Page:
Updated: Nov 21, 2022
After years of myths and speculation, the rumors are true: a single 2001 Intimidator SS Camaro convertible was surreptitiously created by Matt Murphy’s GMMG team.
The unauthorized droptop, identified by Murphy as car number 13, was unveiled at this year's 23rd Annual All GM Show, presented by Berger Chevrolet, in Grand Rapids, Michigan. Since being created at GMMG's facility over two decades ago, the Camaro has never been publicly displayed, instead being tucked away and far out of sight.
The car is part of the 2001 Intimidator SS Camaro program, initiated by the legendary NASCAR competitor, Dale Earnhardt. Following Berger Chevrolet's lead with their popular Berger SS Camaro program a year earlier, Earnhardt commissioned Matt Murphy and his crew to build 100 modified 2001 SS Camaros.
ISS: Package Contents - Exterior
All of the vehicles were to be black coupes and up-fitted with package contents like chambered exhaust mufflers with stainless tips, a carbon fiber air-box, ball-milled brake rotors, American Racing 200S alloy wheels with painted 'Magnetallic Grey' spokes and a front grille insert highlighted with a retro 'SS' badge.
With the performance upgrades, horsepower was rated at 381, a numeral with special meaning to Earnhardt. The racecar he drove for Richard Childress Racing bore his iconic number 3 while his son, Dale Earnhardt Jr. and Steve Park who drove for Earnhardt’s team, piloted cars bearing numbers 8 and 1.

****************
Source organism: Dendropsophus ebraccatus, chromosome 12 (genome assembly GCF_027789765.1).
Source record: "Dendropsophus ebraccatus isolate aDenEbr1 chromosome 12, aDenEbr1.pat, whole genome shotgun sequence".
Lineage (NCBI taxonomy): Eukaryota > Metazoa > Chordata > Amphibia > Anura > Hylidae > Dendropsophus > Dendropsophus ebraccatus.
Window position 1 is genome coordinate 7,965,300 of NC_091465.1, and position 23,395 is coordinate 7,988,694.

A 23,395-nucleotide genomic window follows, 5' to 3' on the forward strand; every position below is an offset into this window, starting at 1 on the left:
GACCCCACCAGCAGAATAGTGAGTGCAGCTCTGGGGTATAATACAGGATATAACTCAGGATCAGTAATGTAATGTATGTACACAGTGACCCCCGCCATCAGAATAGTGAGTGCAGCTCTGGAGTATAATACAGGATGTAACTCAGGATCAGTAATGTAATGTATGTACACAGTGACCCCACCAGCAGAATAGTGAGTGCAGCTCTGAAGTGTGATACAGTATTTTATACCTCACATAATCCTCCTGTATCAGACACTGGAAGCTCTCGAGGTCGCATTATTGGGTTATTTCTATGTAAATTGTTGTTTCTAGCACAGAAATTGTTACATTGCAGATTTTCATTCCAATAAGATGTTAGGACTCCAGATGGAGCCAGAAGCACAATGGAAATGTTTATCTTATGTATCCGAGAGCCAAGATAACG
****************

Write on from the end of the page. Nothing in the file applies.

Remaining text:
Each also received a painted matte black taillight panel with chromed Camaro lettering, program badges and a 'Magnetallic Grey' hood stinger and deck stripe graphic.
ISS: Package Contents - Interior
Inside the cabin, embroidered floor mats were added along with items like a numbered cloisonné on the center console, an output badge on the center stack and a rearview mirror with compass and auto dimming functionality. A personalized touch was a Bright Argent silver gauge insert signed by Earnhardt himself.
The package also included a fitted car cover with the Intimidator SS logo. Each car was numbered with numeral graphics applied to the rearview mirror and on the base of the windshield, matching the number presented on the console cloisonné.
As was the norm per GMMG protocols, each received a numbered brass door tag identifying them as having passed through the speed shop.
Sales & Distribution
After the upgrades were added, the vehicles left GMMG's shop in Marietta, Georgia, and were transported and exclusively sold through Dale Earnhardt Chevrolet in Newton, North Carolina. The standard price was $40,381, another subtle reference to the horsepower callout.
During the development phase, Earnhardt instructed Murphy to intentionally skip car number 13. With it out, it remains unclear if the ISS run would have included 99 cars or expanded to 101 numbered cars to fit the expected 100 car total.
Sadly, Earnhardt's tragic crash on the final lap of the 2001 Daytona 500 on February 18th brought things to a screeching halt. As such, only 85 Camaros were officially created for the program with just 33 receiving a signed instrument panel insert. It's likely due to issues sourcing that quantity of coupes, T-Tops were also utilized.